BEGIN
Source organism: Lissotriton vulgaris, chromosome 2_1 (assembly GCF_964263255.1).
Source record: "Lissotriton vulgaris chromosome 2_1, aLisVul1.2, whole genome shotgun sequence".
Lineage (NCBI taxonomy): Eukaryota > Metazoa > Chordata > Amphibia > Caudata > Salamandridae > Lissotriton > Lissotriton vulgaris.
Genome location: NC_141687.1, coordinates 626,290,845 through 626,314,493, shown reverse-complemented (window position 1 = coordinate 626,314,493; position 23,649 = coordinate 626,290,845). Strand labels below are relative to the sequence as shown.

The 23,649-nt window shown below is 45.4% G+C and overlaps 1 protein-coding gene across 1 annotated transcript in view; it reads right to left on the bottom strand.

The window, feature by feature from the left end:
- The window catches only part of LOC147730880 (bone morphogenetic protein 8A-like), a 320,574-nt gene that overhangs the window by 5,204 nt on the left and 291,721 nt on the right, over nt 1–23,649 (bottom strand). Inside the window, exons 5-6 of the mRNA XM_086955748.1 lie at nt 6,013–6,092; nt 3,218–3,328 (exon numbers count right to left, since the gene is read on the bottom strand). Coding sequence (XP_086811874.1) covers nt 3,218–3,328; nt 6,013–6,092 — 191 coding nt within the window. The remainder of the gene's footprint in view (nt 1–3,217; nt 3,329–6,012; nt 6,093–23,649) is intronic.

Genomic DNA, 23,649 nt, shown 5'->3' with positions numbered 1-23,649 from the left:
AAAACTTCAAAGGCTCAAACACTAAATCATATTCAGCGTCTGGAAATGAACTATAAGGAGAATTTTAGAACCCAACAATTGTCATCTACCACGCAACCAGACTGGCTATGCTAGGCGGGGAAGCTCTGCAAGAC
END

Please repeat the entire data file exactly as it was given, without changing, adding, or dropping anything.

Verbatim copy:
Source organism: Lissotriton vulgaris, chromosome 2_1 (assembly GCF_964263255.1).
Source record: "Lissotriton vulgaris chromosome 2_1, aLisVul1.2, whole genome shotgun sequence".
Lineage (NCBI taxonomy): Eukaryota > Metazoa > Chordata > Amphibia > Caudata > Salamandridae > Lissotriton > Lissotriton vulgaris.
Genome location: NC_141687.1, coordinates 626,290,845 through 626,314,493, shown reverse-complemented (window position 1 = coordinate 626,314,493; position 23,649 = coordinate 626,290,845). Strand labels below are relative to the sequence as shown.

The 23,649-nt window shown below is 45.4% G+C and overlaps 1 protein-coding gene across 1 annotated transcript in view; it reads right to left on the bottom strand.

The window, feature by feature from the left end:
- The window catches only part of LOC147730880 (bone morphogenetic protein 8A-like), a 320,574-nt gene that overhangs the window by 5,204 nt on the left and 291,721 nt on the right, over nt 1–23,649 (bottom strand). Inside the window, exons 5-6 of the mRNA XM_086955748.1 lie at nt 6,013–6,092; nt 3,218–3,328 (exon numbers count right to left, since the gene is read on the bottom strand). Coding sequence (XP_086811874.1) covers nt 3,218–3,328; nt 6,013–6,092 — 191 coding nt within the window. The remainder of the gene's footprint in view (nt 1–3,217; nt 3,329–6,012; nt 6,093–23,649) is intronic.

Genomic DNA, 23,649 nt, shown 5'->3' with positions numbered 1-23,649 from the left:
AAAACTTCAAAGGCTCAAACACTAAATCATATTCAGCGTCTGGAAATGAACTATAAGGAGAATTTTAGAACCCAACAATTGTCATCTACCACGCAACCAGACTGGCTATGCTAGGCGGGGAAGCTCTGCAAGAC